One consolation bright spot on Sunday night had been a late, six on five goal by Lucic for respectability. Maybe that helped? Maybe, because with a minute 22 left one night later, Chara took a slapshot and Lucic was parked next to the crease and he collected the rebound and plunked it past Reimer.

Toronto 4. Boston 3.

"That third goal, after feeling you're out of it, all of a sudden you're back in it," Chara said. "When we scored that third goal, we gave ourselves a chance."

Julien called a timeout to rest his skaters.

"We've always had trouble with the killer instinct when we're ahead," Julien said later. "It's a fault of ours. But a strength of ours is the character you saw tonight. There's that fault, but then there's that character."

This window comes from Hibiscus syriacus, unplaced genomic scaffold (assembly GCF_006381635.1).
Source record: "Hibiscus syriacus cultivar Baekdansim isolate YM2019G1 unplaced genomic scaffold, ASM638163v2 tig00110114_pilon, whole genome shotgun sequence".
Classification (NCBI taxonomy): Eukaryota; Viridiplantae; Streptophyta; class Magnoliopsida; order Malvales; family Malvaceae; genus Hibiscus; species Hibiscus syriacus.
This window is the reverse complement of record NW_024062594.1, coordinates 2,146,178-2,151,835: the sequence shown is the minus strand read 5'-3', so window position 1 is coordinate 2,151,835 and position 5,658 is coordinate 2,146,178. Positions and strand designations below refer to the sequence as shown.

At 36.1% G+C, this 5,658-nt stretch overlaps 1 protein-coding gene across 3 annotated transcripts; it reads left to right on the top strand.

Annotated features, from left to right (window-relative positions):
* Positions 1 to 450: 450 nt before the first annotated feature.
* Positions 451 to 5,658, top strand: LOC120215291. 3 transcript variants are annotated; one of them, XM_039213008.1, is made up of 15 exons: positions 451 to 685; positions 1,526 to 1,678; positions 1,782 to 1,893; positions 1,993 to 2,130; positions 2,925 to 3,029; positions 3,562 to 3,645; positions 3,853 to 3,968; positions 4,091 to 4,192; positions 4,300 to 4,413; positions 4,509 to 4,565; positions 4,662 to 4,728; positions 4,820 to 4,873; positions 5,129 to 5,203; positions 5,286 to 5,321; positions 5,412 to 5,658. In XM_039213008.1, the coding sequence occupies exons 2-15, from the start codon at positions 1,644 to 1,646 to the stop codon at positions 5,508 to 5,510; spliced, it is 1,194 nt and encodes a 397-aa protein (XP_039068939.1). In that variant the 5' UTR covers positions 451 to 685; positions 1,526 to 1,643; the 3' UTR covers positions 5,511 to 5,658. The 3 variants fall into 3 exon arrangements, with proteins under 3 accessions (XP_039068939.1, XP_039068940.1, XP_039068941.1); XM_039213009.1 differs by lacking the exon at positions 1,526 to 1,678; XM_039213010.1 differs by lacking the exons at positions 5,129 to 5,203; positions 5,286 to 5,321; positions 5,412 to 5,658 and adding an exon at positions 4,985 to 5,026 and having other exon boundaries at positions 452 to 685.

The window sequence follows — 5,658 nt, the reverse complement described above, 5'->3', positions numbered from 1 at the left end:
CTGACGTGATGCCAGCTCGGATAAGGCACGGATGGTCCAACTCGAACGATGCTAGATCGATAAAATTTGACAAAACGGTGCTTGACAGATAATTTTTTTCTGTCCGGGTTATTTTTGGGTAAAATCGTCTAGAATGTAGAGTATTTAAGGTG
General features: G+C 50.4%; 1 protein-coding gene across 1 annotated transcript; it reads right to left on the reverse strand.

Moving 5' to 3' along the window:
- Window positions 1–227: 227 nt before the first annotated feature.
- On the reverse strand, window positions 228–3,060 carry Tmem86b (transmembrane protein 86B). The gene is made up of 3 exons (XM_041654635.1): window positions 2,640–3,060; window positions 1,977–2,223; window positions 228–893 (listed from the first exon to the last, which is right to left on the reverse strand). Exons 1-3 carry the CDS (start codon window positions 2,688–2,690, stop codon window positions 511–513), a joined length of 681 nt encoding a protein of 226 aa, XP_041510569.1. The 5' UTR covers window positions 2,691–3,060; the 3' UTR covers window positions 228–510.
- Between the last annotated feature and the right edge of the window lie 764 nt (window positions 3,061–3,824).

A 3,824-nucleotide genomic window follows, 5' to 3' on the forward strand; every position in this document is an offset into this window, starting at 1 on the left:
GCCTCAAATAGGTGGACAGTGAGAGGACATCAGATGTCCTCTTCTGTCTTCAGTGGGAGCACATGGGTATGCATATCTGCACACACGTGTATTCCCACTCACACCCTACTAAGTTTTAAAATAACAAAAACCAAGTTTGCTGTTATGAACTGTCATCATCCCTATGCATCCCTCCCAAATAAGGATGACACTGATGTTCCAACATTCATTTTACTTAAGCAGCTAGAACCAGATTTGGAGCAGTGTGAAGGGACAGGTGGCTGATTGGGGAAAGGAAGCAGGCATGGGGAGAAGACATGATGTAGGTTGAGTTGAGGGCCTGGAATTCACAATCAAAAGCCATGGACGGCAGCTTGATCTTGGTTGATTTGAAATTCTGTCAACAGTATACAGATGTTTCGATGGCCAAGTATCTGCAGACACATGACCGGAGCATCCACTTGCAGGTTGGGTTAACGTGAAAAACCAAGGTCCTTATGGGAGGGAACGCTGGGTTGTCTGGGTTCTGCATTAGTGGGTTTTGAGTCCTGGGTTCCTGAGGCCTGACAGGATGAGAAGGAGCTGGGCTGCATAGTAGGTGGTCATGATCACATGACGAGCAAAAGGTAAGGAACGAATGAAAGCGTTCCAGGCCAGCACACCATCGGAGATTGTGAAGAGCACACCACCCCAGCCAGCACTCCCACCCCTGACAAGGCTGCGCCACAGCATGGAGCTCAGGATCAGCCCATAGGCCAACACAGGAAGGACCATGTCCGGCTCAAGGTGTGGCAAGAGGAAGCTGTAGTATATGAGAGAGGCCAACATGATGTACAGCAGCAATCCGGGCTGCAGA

Rask returned to the goal for a few heartbeats, noise everywhere, everyone standing. The Bruins took control of the puck. Rask returned to the bench. Odd moments bring odd situations, and with 50.2 seconds, the 6-foot-9 Mr. Chara, a defenseman's defenseman, now was exactly in front of Reimer at the top of the crease. Patrice Bergeron, a center, was in the slot, playing where Mr. Chara normally would stand.

Confusing? Bergeron rifled a slap shot. Chara stood like a human wailing wall in front of Reimer. The goalie saw nothing. The garden ovation was something out a night of big-time wrestling, or the appearance of a certain singer from New Jersey.

Toronto 4. Boston 4.

The Finish

There seemed little doubt what would happen in the overtime. The ice was tilted. The world had changed. The Bruins suddenly remembered they had played seventh games in six of their last seven playoff series. The Leafs suddenly remembered that they hadn't even been in the playoffs in over a decade.